The most impressive for numerous reasons, not the least of which are stature and his place in race politics, was minister Louis Farrakkahn. He warned that this event not be allowed to be used as blacks against the President. He made a very valuable point using his personal experience with that of mainstream black politicians. He spoke of how his defense of Jesse Jackson in 1984 was used against Jackson. The media made it out to be Jackson's embrace of anti-Semitism. He then spoke of how he had to lay low and out of sight so that Jews could support Dinkins for mayor of New York because of his heavy Jewish support. He went on to express his concern that this "adversarial love" might be used by the media to set up Obama against his real enemies, America's white nationalists. He stressed that this event and the ideas expressed here not expressed in such a way that they would hurt the President. The President is trying to govern a nation in which the white nationalist majority did not win. Though he remains popular, the white nationalists are on a campaign to make him meet "his Waterloo."

A fourth, and very useful, perspective was offered by Angela Blackwell. It was her position to synthesize understanding the political context in which Obama must operate, on the one hand, and on the other, using Smiley's covenant as a score card for what is being done toward a "black agenda."

While no harm may have been come from this "adversarial lovefest," the one thing is clear is that it sends the wrong message. It sends the message that we lost in 2008. We did not lose. In fact, for the first time in America's history the presidency is not viewed by the white nationalists as one of their own. They think black folks have won. That's why they say we need to take OUR country back. They assume a black man in office will not act in their interests. Rather than some protest group, we need to act like we won. The President is responsible for a major reform when it comes to health care. Given that blacks are disproportionately at the bottom rung when it comes to health care, blacks will be a major beneficiary of health care reform. When he takes on the banks about foreclosures, blacks will benefit from that. When the transformation to retrofitting the cities blacks will benefit from that.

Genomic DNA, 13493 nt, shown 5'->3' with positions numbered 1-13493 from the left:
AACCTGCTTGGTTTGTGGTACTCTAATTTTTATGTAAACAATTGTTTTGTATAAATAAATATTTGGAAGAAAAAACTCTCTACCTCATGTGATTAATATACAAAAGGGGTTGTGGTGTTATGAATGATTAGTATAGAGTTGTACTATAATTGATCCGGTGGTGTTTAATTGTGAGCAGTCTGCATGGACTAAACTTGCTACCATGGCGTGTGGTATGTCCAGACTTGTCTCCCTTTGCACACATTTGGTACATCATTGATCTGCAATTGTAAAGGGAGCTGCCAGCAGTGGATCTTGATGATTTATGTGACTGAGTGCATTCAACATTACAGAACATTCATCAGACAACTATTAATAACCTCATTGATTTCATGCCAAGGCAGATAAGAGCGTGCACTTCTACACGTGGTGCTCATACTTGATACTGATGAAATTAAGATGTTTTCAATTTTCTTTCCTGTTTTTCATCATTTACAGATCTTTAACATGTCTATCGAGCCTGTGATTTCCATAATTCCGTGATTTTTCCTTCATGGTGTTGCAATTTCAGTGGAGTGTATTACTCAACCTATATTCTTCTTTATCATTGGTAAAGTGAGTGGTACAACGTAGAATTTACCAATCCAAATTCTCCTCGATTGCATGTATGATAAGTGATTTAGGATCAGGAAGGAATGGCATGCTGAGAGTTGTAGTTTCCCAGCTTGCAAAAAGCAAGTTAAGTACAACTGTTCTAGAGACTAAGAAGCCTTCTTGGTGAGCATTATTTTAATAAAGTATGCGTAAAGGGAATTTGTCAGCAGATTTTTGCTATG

I have all of my career fought off notions that our leadership is out there for the civil rights hustle. In this case, I must wonder is the leadership for this "black agenda in the age of Obama" is not just a civil rights hustle? Rather than an intellectual and enlightened perspective on where we are at this juncture, or how do we effectuate governance in our favor, this effort is still in the protest phase. Much of this forum was about performance not accomplishment. As Jimmy Boggs said to the black students at University of Michigan in 1969: "You'd better start thinking about running this country. If they can do it, you can do it." In this age of Obama, it's time to start thinking about governance from a progressive perspective. The future is in the hands of that 97% of blacks, 65% of Latinos, 62% of Asians and 43% of whites, this coalition of minorities. White nationalism was defeated at the ballot box and a new America is in the making.

The election represents a transformation away from the white nationalism of the "Reagan era" to a more progressive, economically and socially, just "Obama era." It's time we claim the victory that we won. RGN

For the program